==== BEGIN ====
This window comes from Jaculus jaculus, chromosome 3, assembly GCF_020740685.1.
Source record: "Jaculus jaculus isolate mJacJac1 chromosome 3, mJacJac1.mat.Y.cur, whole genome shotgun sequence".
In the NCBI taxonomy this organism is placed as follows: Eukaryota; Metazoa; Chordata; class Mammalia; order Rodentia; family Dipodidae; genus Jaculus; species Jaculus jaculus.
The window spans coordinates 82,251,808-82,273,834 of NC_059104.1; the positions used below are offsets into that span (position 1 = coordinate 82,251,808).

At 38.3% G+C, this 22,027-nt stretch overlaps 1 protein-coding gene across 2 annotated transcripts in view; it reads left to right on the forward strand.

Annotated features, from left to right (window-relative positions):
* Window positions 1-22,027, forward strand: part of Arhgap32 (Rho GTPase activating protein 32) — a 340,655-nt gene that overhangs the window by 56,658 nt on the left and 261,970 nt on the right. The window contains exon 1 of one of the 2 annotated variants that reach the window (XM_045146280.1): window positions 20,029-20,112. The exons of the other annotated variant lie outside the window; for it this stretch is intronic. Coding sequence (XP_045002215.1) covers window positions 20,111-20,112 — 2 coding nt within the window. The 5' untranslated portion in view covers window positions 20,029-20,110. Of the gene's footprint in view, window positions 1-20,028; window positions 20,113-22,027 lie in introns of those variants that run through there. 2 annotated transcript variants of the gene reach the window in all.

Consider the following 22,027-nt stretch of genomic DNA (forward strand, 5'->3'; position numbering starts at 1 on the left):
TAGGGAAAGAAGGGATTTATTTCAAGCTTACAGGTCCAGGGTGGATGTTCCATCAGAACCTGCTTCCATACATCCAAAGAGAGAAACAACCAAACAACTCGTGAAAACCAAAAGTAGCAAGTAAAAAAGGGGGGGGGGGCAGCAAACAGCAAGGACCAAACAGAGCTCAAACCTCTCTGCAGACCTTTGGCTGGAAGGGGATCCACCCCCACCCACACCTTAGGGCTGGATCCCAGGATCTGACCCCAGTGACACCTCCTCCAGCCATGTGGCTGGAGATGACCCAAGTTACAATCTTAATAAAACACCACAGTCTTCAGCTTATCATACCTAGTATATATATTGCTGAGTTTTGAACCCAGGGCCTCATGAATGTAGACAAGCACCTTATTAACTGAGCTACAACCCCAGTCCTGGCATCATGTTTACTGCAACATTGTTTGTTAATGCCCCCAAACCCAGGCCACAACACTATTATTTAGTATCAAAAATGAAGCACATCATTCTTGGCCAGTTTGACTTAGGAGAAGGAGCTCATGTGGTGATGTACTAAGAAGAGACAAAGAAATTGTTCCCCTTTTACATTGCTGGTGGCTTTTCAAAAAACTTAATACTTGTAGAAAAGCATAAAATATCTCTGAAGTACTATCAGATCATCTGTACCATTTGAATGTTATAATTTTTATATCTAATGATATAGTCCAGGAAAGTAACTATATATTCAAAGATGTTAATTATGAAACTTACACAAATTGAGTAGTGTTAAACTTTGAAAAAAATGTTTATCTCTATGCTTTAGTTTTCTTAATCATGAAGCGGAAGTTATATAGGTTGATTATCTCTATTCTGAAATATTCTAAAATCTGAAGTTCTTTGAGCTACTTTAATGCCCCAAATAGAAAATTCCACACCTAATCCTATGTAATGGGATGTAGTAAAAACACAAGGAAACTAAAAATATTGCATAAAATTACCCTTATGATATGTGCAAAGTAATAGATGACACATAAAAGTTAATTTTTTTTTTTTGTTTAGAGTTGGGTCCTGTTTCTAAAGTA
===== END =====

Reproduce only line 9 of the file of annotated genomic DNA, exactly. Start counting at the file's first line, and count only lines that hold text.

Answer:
TAGGGAAAGAAGGGATTTATTTCAAGCTTACAGGTCCAGGGTGGATGTTCCATCAGAACCTGCTTCCATACATCCAAAGAGAGAAACAACCAAACAACTCGTGAAAACCAAAAGTAGCAAGTAAAAAAGGGGGGGGGGGCAGCAAACAGCAAGGACCAAACAGAGCTCAAACCTCTCTGCAGACCTTTGGCTGGAAGGGGATCCACCCCCACCCACACCTTAGGGCTGGATCCCAGGATCTGACCCCAGTGACACCTCCTCCAGCCATGTGGCTGGAGATGACCCAAGTTACAATCTTAATAAAACACCACAGTCTTCAGCTTATCATACCTAGTATATATATTGCTGAGTTTTGAACCCAGGGCCTCATGAATGTAGACAAGCACCTTATTAACTGAGCTACAACCCCAGTCCTGGCATCATGTTTACTGCAACATTGTTTGTTAATGCCCCCAAACCCAGGCCACAACACTATTATTTAGTATCAAAAATGAAGCACATCATTCTTGGCCAGTTTGACTTAGGAGAAGGAGCTCATGTGGTGATGTACTAAGAAGAGACAAAGAAATTGTTCCCCTTTTACATTGCTGGTGGCTTTTCAAAAAACTTAATACTTGTAGAAAAGCATAAAATATCTCTGAAGTACTATCAGATCATCTGTACCATTTGAATGTTATAATTTTTATATCTAATGATATAGTCCAGGAAAGTAACTATATATTCAAAGATGTTAATTATGAAACTTACACAAATTGAGTAGTGTTAAACTTTGAAAAAAATGTTTATCTCTATGCTTTAGTTTTCTTAATCATGAAGCGGAAGTTATATAGGTTGATTATCTCTATTCTGAAATATTCTAAAATCTGAAGTTCTTTGAGCTACTTTAATGCCCCAAATAGAAAATTCCACACCTAATCCTATGTAATGGGATGTAGTAAAAACACAAGGAAACTAAAAATATTGCATAAAATTACCCTTATGATATGTGCAAAGTAATAGATGACACATAAAAGTTAATTTTTTTTTTTTGTTTAGAGTTGGGTCCTGTTTCTAAAGTA